Most startups spend more time thinking about the color of their logo than how to price their product.
This might sound harsh, but here’s the truth: The color of your logo will not save you if you price your product wrong.
Pricing is one of the most important parts of a startup’s sales strategy, but it’s often overlooked. According to ProfitWell’s guide “The Anatomy of SaaS Pricing Strategy”, the average SaaS company spends only six hours on pricing over their whole life cycle.
Six hours. That’s absolutely ridiculous.
The best organizations recognize the importance of understanding their audience and establishing a price point that resonates. You need to understand the value of your product, the perception of your product, the price sensitivity of your buyer and other factors that will influence the price—and that takes time.
Let’s start with an example that everyone can relate to:
If you walked into McDonald’s and ordered medium fries, and the cashier said, “That’ll be $30,” how would you react? You’d assume they made a mistake, right? That’s because your perception of the product, the experience and the brand would not match a $30 price tag.
Now let’s say you walked into a Michelin-starred restaurant and ordered rosemary potato crisps with spicy aioli, and the bill came to $30. You might not think twice when you saw the price. Your perception of the brand, and the value of your experience, would be different.
The same is true for pricing SaaS products. Every brand is different, and that’s why copying and pasting your competitor’s pricing page is a bad idea. Alright, you might say, I’ll do my research. I’ll look at more than one other brand.
Not so fast—it’s also a bad idea to just take the average of multiple competitors’ price points.
Sure, you’ll get a decent price.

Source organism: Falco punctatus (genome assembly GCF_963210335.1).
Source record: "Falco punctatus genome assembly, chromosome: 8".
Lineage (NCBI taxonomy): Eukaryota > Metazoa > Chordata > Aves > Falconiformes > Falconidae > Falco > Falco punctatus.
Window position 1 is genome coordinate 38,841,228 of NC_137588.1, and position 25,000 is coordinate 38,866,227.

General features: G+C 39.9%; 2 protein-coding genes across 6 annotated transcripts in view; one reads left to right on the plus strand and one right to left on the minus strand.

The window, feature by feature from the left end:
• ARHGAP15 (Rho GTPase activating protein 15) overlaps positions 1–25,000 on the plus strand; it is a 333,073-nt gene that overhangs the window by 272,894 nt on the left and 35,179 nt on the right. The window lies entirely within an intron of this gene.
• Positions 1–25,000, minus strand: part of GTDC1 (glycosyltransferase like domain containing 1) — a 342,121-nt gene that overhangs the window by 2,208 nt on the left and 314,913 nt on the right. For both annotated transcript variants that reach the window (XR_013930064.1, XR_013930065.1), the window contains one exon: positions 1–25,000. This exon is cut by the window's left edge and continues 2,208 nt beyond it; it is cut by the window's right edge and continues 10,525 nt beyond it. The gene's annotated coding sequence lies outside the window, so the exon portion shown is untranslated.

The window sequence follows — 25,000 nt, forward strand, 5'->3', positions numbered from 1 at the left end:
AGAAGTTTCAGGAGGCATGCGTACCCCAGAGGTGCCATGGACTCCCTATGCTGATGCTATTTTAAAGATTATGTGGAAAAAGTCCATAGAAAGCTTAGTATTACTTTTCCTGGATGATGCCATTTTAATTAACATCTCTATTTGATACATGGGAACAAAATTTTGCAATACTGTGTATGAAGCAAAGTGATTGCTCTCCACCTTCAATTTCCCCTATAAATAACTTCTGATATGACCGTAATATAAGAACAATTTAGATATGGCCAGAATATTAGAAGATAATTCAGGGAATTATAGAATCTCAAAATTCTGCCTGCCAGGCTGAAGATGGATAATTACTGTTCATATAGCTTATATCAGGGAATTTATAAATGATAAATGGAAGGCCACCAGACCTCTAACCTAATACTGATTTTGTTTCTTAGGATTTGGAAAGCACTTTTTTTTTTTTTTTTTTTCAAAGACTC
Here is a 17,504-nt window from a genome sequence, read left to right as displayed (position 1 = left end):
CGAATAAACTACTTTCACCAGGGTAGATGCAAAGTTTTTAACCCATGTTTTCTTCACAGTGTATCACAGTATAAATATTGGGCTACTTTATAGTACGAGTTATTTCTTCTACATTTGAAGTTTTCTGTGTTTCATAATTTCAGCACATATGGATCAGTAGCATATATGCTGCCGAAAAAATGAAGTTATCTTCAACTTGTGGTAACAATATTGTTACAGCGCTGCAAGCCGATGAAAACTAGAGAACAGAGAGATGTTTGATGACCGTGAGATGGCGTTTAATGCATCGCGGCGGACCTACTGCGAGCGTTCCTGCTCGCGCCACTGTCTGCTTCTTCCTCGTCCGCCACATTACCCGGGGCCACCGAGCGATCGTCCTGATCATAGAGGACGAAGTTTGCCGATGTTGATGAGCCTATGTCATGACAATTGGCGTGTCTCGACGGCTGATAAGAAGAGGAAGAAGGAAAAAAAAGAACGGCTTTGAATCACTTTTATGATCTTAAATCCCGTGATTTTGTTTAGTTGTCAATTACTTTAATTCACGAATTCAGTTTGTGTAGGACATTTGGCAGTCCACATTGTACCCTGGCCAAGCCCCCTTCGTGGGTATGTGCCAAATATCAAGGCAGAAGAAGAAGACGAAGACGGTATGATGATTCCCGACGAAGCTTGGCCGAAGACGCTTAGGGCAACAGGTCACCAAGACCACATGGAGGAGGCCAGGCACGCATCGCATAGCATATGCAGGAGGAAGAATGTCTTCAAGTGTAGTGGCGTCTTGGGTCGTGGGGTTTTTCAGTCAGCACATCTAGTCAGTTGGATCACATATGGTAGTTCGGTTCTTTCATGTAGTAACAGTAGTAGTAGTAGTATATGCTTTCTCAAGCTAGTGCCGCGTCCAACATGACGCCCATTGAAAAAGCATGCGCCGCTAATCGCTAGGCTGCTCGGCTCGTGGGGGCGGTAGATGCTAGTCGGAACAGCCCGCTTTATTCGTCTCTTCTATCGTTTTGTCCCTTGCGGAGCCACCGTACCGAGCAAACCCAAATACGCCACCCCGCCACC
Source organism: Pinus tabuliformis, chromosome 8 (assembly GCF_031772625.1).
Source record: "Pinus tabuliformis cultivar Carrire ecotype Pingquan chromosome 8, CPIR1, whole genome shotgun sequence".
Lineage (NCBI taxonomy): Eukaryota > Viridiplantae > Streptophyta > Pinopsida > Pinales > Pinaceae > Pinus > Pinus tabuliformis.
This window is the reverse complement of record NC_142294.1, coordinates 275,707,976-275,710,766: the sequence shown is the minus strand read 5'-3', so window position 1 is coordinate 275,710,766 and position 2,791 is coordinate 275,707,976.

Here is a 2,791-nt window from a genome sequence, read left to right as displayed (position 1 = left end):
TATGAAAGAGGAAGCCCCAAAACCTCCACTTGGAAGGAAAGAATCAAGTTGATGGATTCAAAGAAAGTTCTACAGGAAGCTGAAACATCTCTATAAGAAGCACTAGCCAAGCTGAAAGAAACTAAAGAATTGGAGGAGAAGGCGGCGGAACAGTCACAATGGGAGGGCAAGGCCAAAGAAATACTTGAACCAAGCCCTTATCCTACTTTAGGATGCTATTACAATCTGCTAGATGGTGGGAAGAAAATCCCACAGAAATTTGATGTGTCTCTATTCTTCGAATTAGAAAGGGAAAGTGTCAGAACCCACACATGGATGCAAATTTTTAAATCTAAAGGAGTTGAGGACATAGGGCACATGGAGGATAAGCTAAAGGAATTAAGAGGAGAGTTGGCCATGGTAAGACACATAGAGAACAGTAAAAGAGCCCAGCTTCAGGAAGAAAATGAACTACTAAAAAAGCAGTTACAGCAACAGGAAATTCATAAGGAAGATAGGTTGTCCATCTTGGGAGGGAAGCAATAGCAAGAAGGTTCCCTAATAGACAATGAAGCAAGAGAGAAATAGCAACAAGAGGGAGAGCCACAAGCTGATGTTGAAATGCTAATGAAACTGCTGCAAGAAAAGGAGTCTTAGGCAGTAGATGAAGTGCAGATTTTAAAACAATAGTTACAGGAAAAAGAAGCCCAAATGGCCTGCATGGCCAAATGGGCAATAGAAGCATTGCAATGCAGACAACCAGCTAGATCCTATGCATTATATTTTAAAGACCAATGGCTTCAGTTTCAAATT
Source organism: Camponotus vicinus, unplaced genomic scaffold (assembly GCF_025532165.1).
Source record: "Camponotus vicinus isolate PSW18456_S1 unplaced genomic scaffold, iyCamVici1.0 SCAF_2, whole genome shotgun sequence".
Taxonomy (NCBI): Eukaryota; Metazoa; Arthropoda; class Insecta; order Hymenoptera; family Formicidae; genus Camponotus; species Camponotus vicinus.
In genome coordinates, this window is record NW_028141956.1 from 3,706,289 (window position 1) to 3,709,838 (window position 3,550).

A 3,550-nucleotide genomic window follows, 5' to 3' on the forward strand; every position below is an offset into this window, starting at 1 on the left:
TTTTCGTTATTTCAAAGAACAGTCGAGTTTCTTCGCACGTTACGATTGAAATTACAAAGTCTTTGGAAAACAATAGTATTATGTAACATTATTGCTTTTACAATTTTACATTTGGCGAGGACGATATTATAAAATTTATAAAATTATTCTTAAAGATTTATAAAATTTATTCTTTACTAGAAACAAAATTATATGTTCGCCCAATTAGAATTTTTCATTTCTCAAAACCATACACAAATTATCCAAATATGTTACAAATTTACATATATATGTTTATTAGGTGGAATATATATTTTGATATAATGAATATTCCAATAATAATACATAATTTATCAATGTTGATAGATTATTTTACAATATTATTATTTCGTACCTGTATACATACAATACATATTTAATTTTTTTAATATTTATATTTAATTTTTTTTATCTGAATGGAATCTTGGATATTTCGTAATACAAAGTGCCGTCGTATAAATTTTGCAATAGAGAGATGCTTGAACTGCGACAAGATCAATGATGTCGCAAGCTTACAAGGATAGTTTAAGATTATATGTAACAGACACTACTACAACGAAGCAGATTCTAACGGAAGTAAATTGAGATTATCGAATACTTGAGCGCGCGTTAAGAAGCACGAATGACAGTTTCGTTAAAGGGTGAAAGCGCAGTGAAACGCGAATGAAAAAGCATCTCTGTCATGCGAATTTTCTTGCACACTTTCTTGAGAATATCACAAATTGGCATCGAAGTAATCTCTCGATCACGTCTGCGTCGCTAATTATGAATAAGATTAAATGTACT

But that approach has nothing to do with your product and the value it brings to your audience. Instead, you’ll get a price based on other brands’ equity, other brands’ customers, people’s perception of other brands, and the problems that other brands are trying to solve. If you’re not looking to add anything new to the market, then this pricing strategy might work for you—and pricing will probably be the least of your problems.
Here are five simple reasons why your price is the backbone of your sales strategy:
- It communicates the value of what you’re offering.
- It positions you against your competitors.
- It determines how you acquire customers.
- It determines how much you can spend to acquire customers.
- It has the most impact on whether you turn a profit.
The first mistake that many startups make is relying on a CEO’s gut decision on price and never evaluating it again. In a 2017 pricing survey, OpenView found that 68% of expansion-stage SaaS companies let the CEO own the price:
If it’s happening in a silo, that’s a problem.
If the CEO isn’t talking to customers, talking to sales, or talking to finance experts, then pricing could be responsible for the company’s most heart-wrenching challenges—challenges that the team doesn’t even realize are related to pricing because it’s never a point of discussion, research or reconsideration.
Here are three simple techniques that will help any organization nail their pricing strategy:
1. Analyze & Research Your Customers